The University of Tokyo
The University of Tokyo has the longest history among universities in Japan. It offers courses in essentially all academic disciplines at both undergraduate and graduate levels and provides research facilities for these disciplines. The University aims to provide its students with opportunities for intellectual development as well as for the acquisition of professional knowledge and skills. It has a faculty of approximately 28,000 professors, associate professors, and lecturers, and a total student enrollment of about 27,000. There are about 2,100 international students, and about 1,600 foreign scholars who come to the University for short or extended visits. The University is known for the excellence of its faculty and students; many of its graduates are leaders in the government, in business, and in the academic world.
The University organization consists of the College of Arts and Sciences, nine faculties, and fourteen graduate schools. The nine faculties are Law, Medicine, Engineering, Letters, Science, Agriculture, Economics, Education, and Pharmaceutical Sciences. The graduate schools are Law and Politics, Medicine, Engineering, Humanities and Sociology, Science, Agricultural and Life Sciences, Economics, Arts and Sciences, Education, Pharmaceutical Sciences, Mathematical Sciences, and Frontier Sciences. The College of Arts and Sciences and the nine faculties are nearly autonomous bodies within the University and function as semi-independent units with the deans as their heads.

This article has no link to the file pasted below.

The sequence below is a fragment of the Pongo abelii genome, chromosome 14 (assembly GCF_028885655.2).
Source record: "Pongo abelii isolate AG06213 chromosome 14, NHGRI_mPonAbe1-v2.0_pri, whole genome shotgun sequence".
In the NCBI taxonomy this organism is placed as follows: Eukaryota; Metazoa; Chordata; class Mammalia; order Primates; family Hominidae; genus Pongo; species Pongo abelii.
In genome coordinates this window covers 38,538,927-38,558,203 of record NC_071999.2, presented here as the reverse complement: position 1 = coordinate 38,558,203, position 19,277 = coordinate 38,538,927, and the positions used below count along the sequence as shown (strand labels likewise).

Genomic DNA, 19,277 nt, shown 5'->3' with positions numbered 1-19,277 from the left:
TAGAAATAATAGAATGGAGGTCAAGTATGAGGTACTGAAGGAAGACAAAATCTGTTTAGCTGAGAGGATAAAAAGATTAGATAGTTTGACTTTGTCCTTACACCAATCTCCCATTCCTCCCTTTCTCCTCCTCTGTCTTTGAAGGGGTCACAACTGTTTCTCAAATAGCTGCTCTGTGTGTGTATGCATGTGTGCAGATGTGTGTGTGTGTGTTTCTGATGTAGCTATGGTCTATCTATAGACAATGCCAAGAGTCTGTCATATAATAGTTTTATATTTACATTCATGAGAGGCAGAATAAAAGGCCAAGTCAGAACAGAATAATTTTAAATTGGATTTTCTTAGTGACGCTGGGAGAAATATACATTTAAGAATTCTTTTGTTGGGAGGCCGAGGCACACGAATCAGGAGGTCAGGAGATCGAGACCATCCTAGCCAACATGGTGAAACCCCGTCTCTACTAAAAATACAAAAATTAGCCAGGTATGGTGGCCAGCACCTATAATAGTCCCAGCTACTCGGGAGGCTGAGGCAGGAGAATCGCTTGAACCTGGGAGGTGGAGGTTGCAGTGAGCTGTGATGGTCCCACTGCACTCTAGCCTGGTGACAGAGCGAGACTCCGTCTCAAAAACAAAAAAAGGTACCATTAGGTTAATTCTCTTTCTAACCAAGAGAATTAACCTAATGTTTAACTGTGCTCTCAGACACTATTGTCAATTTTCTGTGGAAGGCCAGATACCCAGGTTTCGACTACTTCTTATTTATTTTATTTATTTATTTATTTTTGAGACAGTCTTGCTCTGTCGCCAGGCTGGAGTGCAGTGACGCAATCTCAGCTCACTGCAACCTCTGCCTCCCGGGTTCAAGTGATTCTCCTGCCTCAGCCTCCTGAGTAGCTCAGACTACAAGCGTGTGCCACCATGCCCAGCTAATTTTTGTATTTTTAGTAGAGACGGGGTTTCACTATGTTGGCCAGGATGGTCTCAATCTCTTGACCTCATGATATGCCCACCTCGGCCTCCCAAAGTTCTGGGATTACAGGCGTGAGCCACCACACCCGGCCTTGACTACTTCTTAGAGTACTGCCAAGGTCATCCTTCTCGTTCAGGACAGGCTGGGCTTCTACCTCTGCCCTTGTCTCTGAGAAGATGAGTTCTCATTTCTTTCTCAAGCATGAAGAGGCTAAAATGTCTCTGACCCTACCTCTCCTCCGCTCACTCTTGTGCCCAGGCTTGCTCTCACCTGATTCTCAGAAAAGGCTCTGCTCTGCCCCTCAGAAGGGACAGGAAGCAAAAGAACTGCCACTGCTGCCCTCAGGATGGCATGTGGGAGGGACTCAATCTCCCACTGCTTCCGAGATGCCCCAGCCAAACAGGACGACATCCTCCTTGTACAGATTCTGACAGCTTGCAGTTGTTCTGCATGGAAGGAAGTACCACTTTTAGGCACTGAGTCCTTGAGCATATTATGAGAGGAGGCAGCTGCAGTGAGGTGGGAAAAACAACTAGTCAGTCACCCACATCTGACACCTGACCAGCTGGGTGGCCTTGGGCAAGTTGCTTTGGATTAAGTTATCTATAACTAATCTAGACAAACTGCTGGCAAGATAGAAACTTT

The University operates eleven institutes: the Institute of Medical Science, the Earthquake Research Institute, the Institute of Oriental Culture, the Institute of Social Science, the Institute of Socio-Information and Communication Studies, the Institute of Industrial Science, the Historiographical Institute, the Institute of Molecular and Cellular Biosciences, the Institute for Cosmic Ray Research, the Institute for Solid State Physics, and the Ocean Research Institute.
The University of Tokyo Library System is composed of the General Library and the 57 departmental libraries within the faculties, institutes, and other research facilities. As of 2001, the library system had holdings of over 7,907,000 volumes; 171,000 volumes are acquired annually, and it currently receives 37,000 periodicals. The University Museum is unique; it is, in fact, a collection of specialized museums, covering a wide range of fields from paleontology to Andean anthropology.
The main campus of the University is located in Hongo, Bunkyo-ku, Tokyo; it occupies what was once the Tokyo estate of a major feudal lord. Parts of the 17th century landscaping of the original estate have been preserved and provide greenery and open space.